Tis the Season for Amazon Holiday Prep
Looking to do your Amazon Holiday Prep? During the holiday seasons (Christmas in particular), Amazon sellers can expect a gift-giving surge and the last thing you want is to run out of inventory. You also don’t want to get stuck with too much inventory after the holiday passes.
Follow these suggestions for Amazon Holiday Prep to ensure your own holidays are happy ones.:
- Place orders with your suppliers based on forecasted inventory needs
- Optimize your Amazon listings
- Up your ad spend
- Offer holiday deals
- Review Amazon holiday fulfillment expectations
- Expect and prepare for returns (because not everyone likes their gifts)
Order Based on Inventory Forecasts
Accurate inventory forecasting ensures you have sufficient stock to satisfy demand, but not so much stock you paid for sits stagnant accumulating storage fees. This is particularly important during the holiday season when you can anticipate high demand. But, anticipating higher than actual demand can put a damper on your holiday spirits.
While inventory forecasting isn’t a perfect science, here’s what to do to help ensure your Amazon Holiday Prep doesn’t overestimate or underestimate seasonal demand.
Look Back to Look Forward
Selling the same products as last year? Then last year’s holiday sales are a fair indicator of what to expect this year. Keep in mind that if your overall sales are up this year by, say, 10 percent, then you might want to assume a similar 10 percent uptick for the holiday. Conversely, if your YTD sales overall to date are down 10 percent, you might want to anticipate a slight decline in upcoming holiday sales.
To take some of the Amazon Holiday Prep guesswork out of this, we recommend using Inventory Management software. However, even with the best software and guesswork based on last year’s holiday sales, there are other factors to consider.
Do a Keyword Search
Use any one of a number of keyword search tools to see historical trends of when products are similar to your peak. For example, if the keywords for “ornamental wreaths” peak in November, you want to start stocking your wreaths in October or even September, not after Thanksgiving when the Christmas season traditionally starts. By the same token, you’re not going to keep ordering wreaths after Thanksgiving or else get stuck with inventory for next year.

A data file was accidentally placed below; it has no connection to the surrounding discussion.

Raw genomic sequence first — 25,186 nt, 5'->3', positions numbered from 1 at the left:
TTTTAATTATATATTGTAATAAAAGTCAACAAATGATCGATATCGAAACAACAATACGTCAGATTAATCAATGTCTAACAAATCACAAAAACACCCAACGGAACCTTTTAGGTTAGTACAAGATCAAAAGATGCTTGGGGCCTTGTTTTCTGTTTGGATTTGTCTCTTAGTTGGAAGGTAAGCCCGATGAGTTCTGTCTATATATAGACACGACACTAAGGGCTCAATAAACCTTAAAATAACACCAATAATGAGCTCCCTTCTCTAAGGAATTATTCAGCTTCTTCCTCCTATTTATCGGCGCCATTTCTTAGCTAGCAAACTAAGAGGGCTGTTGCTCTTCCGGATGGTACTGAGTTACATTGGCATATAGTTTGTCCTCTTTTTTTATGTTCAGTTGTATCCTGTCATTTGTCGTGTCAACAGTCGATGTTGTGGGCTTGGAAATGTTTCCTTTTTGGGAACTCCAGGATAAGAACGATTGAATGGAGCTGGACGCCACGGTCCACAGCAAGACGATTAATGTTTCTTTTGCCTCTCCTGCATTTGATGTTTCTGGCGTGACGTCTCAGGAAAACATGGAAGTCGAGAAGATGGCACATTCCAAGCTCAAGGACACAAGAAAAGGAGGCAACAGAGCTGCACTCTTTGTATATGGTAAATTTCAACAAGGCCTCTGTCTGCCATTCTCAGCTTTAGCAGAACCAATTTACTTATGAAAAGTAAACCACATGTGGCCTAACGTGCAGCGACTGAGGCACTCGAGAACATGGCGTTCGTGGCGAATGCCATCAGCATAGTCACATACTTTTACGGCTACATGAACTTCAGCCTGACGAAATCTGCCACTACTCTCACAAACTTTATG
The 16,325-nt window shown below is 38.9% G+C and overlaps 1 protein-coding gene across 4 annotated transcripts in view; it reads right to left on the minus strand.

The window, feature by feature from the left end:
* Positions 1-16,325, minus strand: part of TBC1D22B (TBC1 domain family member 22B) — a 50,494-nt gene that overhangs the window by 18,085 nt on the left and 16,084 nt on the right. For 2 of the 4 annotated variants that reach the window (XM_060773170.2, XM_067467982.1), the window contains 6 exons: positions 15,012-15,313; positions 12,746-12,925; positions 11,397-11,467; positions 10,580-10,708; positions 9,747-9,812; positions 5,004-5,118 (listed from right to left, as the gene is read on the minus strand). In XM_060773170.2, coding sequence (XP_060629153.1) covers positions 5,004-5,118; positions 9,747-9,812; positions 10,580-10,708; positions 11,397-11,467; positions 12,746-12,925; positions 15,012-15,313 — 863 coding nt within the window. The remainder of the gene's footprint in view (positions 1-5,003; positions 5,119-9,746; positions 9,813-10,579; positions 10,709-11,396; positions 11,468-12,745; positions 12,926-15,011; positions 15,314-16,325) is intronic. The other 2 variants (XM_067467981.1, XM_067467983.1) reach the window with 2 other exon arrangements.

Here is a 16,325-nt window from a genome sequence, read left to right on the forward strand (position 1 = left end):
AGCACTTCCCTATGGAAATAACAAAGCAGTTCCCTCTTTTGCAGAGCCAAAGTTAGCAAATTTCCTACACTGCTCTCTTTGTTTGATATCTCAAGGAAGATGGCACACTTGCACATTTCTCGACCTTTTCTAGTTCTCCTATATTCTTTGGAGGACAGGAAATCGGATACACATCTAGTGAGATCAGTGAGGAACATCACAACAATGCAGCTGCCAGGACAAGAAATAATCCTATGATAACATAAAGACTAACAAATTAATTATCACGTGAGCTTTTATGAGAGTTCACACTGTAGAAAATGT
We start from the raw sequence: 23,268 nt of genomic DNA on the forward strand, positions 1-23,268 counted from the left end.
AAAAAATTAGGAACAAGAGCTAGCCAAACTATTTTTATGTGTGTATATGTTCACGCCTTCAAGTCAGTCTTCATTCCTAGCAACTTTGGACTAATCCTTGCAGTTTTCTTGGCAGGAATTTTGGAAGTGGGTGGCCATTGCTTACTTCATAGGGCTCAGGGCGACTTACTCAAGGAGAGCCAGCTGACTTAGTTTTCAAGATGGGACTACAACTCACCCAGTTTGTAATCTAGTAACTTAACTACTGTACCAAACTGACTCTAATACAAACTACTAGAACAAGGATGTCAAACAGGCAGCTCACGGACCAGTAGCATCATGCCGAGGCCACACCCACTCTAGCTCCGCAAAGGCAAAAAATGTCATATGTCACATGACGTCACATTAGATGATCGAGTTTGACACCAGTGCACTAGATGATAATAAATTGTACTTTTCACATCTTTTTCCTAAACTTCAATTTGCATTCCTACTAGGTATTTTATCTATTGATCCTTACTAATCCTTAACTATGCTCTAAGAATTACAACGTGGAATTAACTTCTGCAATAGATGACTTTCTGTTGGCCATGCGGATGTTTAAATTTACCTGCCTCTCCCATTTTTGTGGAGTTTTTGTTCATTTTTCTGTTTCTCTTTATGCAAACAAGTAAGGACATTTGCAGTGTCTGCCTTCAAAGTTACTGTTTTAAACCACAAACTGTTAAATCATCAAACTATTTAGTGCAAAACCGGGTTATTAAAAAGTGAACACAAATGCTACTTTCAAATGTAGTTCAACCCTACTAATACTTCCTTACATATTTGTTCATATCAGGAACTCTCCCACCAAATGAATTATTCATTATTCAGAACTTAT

Trade publications and consumer research sites are chock full of predictions on upcoming trends for the holiday season. If your product(s) are trending for seasonal shopping, consider ordering higher supplies than just based on last year’s sales. This gets trickier if you have perishable items, but, again, this is reasoned risk-taking. Just don’t bet the entire farm on a predicted trend that could fall short of expectations.
Optimize Your Amazon Product Listings
Optimizing your listings is key to Amazon Holiday Prep. Traffic peaks during holiday shopping, and you want your listings to stand out from the competition. Impulse buys occur more often during busy holidays shopping seasons, so higher search rankings are more likely to convert.
To optimize your product listings for Amazon Holiday Prep:
- Update your images with holiday themes. A product portrayed in a holiday spirit is all the more likely to trigger a holiday gift giving response.
- Conduct keyword research to ensure your keywords are at the top of the search list. Add holiday-related keywords, such as “Christmas candles” or “last minute gift.”
- Check to make sure your product listings contain all relevant information. Color, size, or any details you can think of that not only distinguishes your products from competitors, but also decreases the likelihood of returns when something isn’t exactly what the buyer expected.
Up Your Ad Spend
The adage that you need to “spend money to make money” is never more true as part of Amazon Holiday Prep. The more holiday ad placements you make both on Amazon and other social media platforms, the more traffic (which means more possibility of conversions) you’ll get for your listings.